In the end, researching Pruitt-Igoe was an often frustrating but hugely rewarding experience for me as an architect, urban planner, and native St. Louisian. However, as fate would have it, I could not answer the long-term problem to keep my promise to Dr. Krüger about attending SSS11 in Lisbon, Portugal. I simply do not have the resources at my disposal that so many other people casually take for granted to attend conferences worldwide. For failing to keep my promise, I feel bad and I apologize to Dr. Krüger. Nonetheless, the end-product of this journey is far more important for our profession than a broken promise so I am making my paper “A Failure of Modernism: ‘Excavating’ Prutt-Igoe” freely available online for anyone to read. I welcome any comments or suggestions about the ideas discussed in the paper and, once again, I strongly recommend you watch the 2012 documentary The Pruitt-Igoe Myth, especially after reading my paper if you have not before seen the documentary.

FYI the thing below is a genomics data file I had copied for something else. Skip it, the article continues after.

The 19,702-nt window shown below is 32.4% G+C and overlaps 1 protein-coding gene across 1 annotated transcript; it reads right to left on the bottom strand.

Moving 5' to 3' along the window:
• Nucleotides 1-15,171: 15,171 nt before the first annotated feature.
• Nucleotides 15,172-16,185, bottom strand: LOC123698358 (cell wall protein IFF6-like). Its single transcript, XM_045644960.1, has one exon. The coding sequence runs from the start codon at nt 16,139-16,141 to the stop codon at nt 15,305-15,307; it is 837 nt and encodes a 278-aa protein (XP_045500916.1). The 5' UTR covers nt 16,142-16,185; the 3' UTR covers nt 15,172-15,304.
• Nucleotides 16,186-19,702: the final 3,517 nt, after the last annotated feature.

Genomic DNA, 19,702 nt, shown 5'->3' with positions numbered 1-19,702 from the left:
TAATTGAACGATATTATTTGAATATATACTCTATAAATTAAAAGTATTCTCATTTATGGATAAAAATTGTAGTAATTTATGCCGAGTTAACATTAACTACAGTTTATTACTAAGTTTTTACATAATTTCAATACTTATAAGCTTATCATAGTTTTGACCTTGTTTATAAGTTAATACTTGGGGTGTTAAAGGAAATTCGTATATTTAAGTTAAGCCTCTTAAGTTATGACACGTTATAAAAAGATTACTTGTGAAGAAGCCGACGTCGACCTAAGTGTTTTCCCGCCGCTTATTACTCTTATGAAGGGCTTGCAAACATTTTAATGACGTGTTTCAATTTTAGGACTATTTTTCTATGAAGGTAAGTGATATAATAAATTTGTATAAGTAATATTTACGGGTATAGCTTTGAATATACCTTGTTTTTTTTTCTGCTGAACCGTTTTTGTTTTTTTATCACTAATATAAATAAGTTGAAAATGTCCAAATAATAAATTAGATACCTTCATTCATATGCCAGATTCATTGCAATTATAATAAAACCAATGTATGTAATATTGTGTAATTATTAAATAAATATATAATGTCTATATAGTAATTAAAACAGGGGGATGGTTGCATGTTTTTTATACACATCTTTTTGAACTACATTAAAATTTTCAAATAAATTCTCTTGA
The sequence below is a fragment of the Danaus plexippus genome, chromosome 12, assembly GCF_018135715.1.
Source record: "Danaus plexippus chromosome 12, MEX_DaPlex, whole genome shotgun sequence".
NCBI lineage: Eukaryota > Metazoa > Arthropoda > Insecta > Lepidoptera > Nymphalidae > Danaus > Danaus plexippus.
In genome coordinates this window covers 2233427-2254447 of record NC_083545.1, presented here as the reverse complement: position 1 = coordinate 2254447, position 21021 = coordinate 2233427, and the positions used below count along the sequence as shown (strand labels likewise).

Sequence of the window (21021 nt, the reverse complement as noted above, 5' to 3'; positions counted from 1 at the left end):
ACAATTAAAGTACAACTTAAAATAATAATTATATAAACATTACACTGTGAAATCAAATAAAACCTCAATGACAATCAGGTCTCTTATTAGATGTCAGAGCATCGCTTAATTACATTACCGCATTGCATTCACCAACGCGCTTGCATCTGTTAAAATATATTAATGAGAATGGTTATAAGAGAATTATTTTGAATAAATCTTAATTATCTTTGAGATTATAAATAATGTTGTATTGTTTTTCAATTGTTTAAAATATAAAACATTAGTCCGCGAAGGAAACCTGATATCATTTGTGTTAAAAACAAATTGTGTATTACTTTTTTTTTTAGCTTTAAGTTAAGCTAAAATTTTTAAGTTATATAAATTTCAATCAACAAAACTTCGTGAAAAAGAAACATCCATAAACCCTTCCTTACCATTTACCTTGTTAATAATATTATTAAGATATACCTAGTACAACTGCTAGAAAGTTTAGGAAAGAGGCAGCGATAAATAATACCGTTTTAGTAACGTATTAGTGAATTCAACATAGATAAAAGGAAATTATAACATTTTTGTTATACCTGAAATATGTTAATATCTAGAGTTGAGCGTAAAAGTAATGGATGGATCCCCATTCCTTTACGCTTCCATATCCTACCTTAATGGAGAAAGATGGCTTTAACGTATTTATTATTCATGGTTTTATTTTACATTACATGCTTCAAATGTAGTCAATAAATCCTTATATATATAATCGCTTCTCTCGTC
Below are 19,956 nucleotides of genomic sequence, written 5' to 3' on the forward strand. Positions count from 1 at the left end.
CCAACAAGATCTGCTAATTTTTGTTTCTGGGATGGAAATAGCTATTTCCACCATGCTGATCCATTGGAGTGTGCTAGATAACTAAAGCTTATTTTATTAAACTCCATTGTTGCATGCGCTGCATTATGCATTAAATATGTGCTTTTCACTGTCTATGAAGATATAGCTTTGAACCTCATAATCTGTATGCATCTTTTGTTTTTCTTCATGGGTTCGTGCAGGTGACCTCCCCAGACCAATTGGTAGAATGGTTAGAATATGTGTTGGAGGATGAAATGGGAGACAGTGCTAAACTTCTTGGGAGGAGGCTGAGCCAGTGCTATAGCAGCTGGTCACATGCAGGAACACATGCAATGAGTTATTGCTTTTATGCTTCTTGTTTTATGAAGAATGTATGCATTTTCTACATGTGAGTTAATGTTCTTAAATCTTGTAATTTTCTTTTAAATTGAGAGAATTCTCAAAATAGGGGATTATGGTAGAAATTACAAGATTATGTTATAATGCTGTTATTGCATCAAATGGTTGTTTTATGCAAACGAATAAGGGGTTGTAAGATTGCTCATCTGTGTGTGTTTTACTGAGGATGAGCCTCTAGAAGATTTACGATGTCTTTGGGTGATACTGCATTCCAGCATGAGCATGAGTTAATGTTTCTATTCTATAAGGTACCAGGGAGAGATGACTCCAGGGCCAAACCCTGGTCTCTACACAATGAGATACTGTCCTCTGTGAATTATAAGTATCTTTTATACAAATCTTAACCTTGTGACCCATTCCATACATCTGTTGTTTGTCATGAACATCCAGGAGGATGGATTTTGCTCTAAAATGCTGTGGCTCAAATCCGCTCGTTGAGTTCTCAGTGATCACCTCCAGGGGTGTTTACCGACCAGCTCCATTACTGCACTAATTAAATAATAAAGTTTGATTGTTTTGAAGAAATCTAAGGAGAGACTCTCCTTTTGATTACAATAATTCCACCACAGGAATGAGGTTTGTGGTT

Click to download a PDF of the paper “A Failure of Modernism: ‘Excavating’ Pruitt-Igoe” here.

NOTE: This research was paid for and supported by me. There was no grant to pay for this research. I have not had any classes assigned to me to teach for over a year (due to “declining enrollment”) so the Savannah College of Art & Design did not financially support this research, either directly or indirectly, in any way. This research was not born of any privilege except the pursuit of knowledge for its own sake. Enjoy!

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Planning Naked | March 2017

Planning Naked | March 2017
by Dr. Mark David Major, AICP, CNU-A, The Outlaw Urbanist contributor

Your (hopefully hilarious… but not so much this month) guide to most everything about the latest issue of APA’s Planning Magazine

NOTE: The United States of America inaugurated Donald J. Trump as its 45th President on January 20, 2017, and, in response, Planning Magazine turns the crazy up to eleven.